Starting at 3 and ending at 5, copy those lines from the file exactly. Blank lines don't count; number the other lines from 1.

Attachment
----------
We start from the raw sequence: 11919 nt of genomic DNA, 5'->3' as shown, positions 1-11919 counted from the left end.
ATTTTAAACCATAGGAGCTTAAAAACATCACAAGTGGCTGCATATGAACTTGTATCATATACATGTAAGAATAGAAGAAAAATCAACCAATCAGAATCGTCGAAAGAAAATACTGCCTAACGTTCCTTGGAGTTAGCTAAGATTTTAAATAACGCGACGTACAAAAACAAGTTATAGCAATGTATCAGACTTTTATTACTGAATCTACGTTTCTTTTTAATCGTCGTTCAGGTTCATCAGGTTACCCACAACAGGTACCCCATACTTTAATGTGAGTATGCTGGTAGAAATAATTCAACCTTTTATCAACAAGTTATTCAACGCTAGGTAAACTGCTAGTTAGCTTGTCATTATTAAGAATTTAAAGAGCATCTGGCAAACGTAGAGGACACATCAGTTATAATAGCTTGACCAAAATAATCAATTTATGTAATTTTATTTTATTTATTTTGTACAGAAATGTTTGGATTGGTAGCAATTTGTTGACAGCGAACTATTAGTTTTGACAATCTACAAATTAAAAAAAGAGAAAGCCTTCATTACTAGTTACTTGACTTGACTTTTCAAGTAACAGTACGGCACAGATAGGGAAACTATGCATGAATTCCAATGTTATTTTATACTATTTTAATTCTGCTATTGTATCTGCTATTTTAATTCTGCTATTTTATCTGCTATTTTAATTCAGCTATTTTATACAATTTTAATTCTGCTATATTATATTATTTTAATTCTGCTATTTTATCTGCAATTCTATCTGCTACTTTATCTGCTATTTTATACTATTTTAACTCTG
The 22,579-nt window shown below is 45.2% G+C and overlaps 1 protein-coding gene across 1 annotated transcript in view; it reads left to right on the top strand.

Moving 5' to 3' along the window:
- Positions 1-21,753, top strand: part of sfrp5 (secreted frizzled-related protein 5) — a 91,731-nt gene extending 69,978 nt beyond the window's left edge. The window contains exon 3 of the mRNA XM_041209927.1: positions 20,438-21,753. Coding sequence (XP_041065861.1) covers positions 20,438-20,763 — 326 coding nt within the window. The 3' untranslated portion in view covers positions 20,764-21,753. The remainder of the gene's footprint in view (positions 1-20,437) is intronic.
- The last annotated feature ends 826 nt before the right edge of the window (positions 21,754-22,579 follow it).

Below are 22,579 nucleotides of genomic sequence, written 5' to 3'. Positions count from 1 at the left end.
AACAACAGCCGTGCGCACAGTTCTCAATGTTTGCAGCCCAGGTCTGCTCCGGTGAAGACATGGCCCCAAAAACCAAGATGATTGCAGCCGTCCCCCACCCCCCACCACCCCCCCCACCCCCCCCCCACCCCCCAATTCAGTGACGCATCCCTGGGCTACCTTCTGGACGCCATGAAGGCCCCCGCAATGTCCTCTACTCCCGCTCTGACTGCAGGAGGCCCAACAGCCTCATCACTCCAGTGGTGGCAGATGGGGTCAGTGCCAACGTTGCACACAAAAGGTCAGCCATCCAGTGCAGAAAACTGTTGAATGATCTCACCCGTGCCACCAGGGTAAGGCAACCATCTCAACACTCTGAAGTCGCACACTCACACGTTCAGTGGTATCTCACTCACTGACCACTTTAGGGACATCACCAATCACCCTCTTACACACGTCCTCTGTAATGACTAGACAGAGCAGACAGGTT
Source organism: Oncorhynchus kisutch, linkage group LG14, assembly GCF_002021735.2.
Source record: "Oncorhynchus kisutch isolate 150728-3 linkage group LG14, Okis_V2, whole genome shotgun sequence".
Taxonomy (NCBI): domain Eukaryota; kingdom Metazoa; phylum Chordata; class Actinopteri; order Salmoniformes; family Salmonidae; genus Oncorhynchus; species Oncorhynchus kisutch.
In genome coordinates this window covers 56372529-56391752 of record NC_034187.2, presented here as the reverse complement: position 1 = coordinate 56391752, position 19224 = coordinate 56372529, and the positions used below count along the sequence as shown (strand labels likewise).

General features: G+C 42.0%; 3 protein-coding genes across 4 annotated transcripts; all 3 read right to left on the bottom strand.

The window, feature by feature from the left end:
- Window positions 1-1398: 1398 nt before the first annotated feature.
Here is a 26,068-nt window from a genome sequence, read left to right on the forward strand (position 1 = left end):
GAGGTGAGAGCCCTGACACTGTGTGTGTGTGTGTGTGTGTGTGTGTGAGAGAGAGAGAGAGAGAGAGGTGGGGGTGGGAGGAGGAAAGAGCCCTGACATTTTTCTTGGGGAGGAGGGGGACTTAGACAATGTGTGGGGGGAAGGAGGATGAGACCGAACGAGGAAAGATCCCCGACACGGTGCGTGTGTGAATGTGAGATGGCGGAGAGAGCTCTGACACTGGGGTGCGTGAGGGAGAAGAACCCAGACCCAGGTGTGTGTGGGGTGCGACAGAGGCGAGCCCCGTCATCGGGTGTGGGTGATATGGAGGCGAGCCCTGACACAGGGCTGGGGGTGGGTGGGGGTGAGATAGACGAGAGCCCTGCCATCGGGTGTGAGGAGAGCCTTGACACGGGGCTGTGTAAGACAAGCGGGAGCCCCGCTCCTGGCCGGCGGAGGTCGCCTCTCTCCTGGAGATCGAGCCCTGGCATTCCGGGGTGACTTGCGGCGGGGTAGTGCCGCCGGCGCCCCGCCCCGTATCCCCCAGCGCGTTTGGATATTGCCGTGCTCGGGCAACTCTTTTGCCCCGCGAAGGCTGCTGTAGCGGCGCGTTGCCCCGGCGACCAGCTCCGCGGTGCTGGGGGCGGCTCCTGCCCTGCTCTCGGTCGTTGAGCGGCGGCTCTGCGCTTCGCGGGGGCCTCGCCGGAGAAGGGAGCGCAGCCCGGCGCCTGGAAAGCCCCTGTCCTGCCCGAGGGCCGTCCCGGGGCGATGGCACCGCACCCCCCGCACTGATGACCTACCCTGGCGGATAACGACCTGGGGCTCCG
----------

The 22,579-nt window shown below is 45.2% G+C and overlaps 1 protein-coding gene across 1 annotated transcript in view; it reads left to right on the top strand.

Moving 5' to 3' along the window:
- Positions 1-21,753, top strand: part of sfrp5 (secreted frizzled-related protein 5) — a 91,731-nt gene extending 69,978 nt beyond the window's left edge. The window contains exon 3 of the mRNA XM_041209927.1: positions 20,438-21,753. Coding sequence (XP_041065861.1) covers positions 20,438-20,763 — 326 coding nt within the window. The 3' untranslated portion in view covers positions 20,764-21,753. The remainder of the gene's footprint in view (positions 1-20,437) is intronic.